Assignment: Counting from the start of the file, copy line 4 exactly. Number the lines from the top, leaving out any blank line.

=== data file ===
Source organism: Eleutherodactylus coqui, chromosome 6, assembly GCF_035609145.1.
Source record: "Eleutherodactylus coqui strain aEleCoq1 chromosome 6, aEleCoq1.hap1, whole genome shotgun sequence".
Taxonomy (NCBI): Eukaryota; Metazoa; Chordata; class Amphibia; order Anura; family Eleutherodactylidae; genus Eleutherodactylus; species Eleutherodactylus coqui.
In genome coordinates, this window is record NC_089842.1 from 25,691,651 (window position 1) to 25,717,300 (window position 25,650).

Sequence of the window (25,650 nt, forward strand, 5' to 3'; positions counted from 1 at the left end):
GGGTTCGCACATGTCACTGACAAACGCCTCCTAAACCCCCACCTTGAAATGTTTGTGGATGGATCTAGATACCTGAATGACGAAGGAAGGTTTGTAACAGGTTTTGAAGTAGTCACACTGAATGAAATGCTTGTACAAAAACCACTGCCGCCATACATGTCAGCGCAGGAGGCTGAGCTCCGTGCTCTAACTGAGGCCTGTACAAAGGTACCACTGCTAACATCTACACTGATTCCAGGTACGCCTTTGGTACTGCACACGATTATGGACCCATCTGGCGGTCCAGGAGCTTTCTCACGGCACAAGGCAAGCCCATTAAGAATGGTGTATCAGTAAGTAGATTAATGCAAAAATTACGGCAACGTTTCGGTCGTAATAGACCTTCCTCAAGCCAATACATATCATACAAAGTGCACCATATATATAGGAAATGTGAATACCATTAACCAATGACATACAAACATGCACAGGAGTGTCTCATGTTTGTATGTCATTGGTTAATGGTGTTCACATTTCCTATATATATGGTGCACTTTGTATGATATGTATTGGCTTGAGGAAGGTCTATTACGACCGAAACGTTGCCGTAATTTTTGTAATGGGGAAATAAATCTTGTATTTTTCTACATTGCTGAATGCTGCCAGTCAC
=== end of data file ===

In genome coordinates, this window is record NC_089842.1 from 25,691,651 (window position 1) to 25,717,300 (window position 25,650).